The Economic Impact of Immigration

As the citizens of some countries call on their governments to stem levels of immigration, two studies explore the positive effects that immigrants have had on the long-term prosperity of regions in the U.S.

THE VOLATILE POLITICAL climates in some regions of the world have sent millions of people traveling to other countries to seek safe haven. Such widespread movement of population, however, has spurred great debate about whether some nations should decrease the number of immigrants crossing their borders. One survey of Europeans from ten E.U. countries, conducted by the U.K.-based research firm Chatham House, found that a majority of respondents would like their governments to put a halt to immigration from Muslim-majority countries. Similarly, a recent Gallup poll of Americans found that 38 percent of those surveyed would like to see the U.S. place further limits on immigration.

Much of this sentiment is driven by citizens’ fear for their safety in light of recent terrorist attacks in Europe and elsewhere. But according to two working papers, the long-term impact of immigration on a country’s economic well-being is substantially positive:

  • The authors of one paper studied the impact of immigration by measuring the rate of “foreign-born enterprise” and economic growth in the tech sector that occurred after the influx of immigrants to the U.S. from 1880 to 1940. The scholars include Ufuk Akcigit, assistant professor of economics, and John Grigsby, doctoral student in economics, at the University of Chicago in Illinois; and Tom Nicholas, professor of business administration at Harvard Business School in Boston, Massachusetts.

  • Akcigit, Grigsby, and Nicholas focused on whether technology sectors where immigrant-driven patents were more prevalent from 1880 to 1940 experienced greater growth between 1940 and 2000 than other regions. They note that “immigrant inventors were noticeably absent from Southern states, perhaps because such places were less likely to be open to disruptive ideas and intolerant of social change.”

    The team found that foreign expertise leads to a greater number of patents and research citations over the next 60 years. Immigrant inventors were 9 percent more productive, in terms of number of patents, than native-born inventors. In turn, the sectors where they focused their work experienced higher levels of growth than other sectors. At the same time, the income for immigrant inventors was 5 percent lower than that for native-born inventors.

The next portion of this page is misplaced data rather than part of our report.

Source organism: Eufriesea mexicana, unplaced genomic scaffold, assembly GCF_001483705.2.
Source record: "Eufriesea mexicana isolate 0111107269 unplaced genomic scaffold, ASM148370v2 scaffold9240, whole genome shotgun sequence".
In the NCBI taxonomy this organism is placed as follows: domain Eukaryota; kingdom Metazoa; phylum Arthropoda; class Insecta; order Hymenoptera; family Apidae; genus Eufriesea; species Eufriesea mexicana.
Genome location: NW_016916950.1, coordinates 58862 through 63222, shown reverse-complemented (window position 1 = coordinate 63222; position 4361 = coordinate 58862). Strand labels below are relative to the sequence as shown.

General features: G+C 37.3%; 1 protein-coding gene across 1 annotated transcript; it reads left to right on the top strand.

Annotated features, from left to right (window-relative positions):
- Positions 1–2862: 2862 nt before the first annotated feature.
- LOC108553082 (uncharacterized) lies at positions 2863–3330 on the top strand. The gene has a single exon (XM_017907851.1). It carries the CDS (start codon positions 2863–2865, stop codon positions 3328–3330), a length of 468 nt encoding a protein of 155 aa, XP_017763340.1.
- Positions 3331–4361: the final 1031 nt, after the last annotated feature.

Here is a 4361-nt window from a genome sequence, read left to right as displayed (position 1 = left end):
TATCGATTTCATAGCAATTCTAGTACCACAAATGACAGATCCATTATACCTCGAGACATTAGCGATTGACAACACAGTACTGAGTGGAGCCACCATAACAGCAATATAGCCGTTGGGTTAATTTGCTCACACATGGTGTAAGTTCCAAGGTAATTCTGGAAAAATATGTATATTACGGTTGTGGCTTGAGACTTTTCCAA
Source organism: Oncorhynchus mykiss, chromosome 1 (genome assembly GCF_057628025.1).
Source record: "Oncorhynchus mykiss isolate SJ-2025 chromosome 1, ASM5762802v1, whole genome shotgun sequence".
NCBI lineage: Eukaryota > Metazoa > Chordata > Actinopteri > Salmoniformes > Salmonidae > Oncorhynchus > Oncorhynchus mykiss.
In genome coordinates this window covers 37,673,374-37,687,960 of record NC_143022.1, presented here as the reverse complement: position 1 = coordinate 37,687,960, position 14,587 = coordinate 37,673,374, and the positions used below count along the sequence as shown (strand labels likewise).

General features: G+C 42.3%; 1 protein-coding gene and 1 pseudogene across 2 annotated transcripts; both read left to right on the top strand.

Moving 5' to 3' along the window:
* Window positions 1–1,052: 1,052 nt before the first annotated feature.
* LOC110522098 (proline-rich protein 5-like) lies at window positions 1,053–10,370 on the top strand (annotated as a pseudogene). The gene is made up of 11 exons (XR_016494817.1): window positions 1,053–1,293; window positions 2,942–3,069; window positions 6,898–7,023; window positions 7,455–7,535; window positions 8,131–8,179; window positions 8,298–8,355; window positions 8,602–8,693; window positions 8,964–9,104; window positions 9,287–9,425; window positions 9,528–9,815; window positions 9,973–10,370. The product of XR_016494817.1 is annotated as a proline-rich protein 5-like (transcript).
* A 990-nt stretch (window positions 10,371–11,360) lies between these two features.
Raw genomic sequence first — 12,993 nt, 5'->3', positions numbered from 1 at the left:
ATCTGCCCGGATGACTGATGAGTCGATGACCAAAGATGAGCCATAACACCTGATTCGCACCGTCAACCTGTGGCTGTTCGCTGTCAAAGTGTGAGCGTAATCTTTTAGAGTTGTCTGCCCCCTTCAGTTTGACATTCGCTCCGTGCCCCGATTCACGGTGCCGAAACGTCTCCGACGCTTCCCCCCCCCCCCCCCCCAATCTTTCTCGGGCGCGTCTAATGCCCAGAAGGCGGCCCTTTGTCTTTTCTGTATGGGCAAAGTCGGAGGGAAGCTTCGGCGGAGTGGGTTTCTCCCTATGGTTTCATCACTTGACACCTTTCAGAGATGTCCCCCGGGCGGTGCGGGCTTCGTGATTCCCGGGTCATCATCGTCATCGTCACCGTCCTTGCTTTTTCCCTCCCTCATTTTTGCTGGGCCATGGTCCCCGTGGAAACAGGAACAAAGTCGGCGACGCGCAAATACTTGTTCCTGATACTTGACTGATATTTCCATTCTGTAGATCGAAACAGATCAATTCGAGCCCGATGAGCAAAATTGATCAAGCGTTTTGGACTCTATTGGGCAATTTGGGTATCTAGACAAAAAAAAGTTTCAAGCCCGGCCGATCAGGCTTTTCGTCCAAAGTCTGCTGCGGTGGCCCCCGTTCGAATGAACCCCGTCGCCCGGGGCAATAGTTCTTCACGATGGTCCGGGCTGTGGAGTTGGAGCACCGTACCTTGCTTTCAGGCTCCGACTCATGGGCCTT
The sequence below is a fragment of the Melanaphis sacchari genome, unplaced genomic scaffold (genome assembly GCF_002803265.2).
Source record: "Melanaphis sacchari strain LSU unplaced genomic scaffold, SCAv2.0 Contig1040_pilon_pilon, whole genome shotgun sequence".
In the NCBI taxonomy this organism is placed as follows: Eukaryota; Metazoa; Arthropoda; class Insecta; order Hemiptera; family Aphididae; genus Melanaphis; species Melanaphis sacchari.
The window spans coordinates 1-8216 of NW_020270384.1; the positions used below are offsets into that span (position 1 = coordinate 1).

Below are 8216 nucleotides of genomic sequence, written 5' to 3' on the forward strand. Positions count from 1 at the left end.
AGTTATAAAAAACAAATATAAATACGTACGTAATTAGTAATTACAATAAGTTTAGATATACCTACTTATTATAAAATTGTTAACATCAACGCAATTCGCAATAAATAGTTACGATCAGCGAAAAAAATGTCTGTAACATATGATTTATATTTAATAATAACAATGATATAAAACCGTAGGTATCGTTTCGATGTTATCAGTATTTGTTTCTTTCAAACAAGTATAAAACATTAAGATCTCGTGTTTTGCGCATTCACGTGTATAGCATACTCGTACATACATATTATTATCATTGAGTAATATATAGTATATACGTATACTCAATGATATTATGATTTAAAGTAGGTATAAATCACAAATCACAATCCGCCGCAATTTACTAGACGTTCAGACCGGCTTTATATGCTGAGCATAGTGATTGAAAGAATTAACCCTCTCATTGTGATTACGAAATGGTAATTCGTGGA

• A second paper examines immigration to the U.S. that occurred from 1860 to 1920. Its co-authors include Nathan Nunn, professor of economics at Harvard University; Nancy Qian, professor of managerial economics and decision sciences at Northwestern University’s Kellogg School of Management in Evanston, Illinois; and Sandra Sequeria, lecturer in development economics at the London School of Economics and Political Science in the U.K.

Nunn, Qian, and Sequeria took two factors into account: weather patterns in Europe and the extension of the railroad system in the U.S.

The researchers found that immigration to the U.S. was highest during a weather-related crisis in Europe, such as a drought. U.S. counties connected to the railway system just before a weather shock in Europe experienced greater immigration, because immigrants were more likely to go where the railway traveled. Counties not connected to the railway until after such a shock experienced less immigration. These factors, largely out of the control of the immigrants or the regions where they settled, allowed the researchers to simulate a randomized controlled trial.

The researchers found that residents who today live in counties that experienced median levels of immigration during the time frame of the study enjoy 20 percent higher average incomes than those living in counties that experienced no earlier immigration. Counties with median levels of immigration also had 3 percent lower rates of poverty and unemployment. Greater levels of immigration also led to more innovation as measured by a greater number of patents.

Short-term effects also were largely positive. Counties with median levels of immigration saw a 50 percent average increase in manufacturing output per capita by 1920, and up to a 58 percent increase in farm values by 1930. Literacy and educational levels decreased, given that many immigrants did not speak English, but improved over time.

Both studies suggest that efforts to decrease immigration could result in decreased innovation and prosperity. “It’s entirely understandable why any population, any community, would be concerned by a large influx of people who are very different from them,” says Qian in Kellogg Insight. “But at least in the United States, we have no evidence of adverse effects, either economically or socially.”

Read “Migrants and the Making of America: The Short- and Long-Run Effects of Immigration During the Age of Mass Migration.” Subscribers of the National Bureau of Economic Research can download “Immigration and the Rise of American Ingenuity” at no charge.

This article originally appeared in BizEd's September/October 2017 print issue. If you have comments or feedback on its contents, please contact us at [email protected].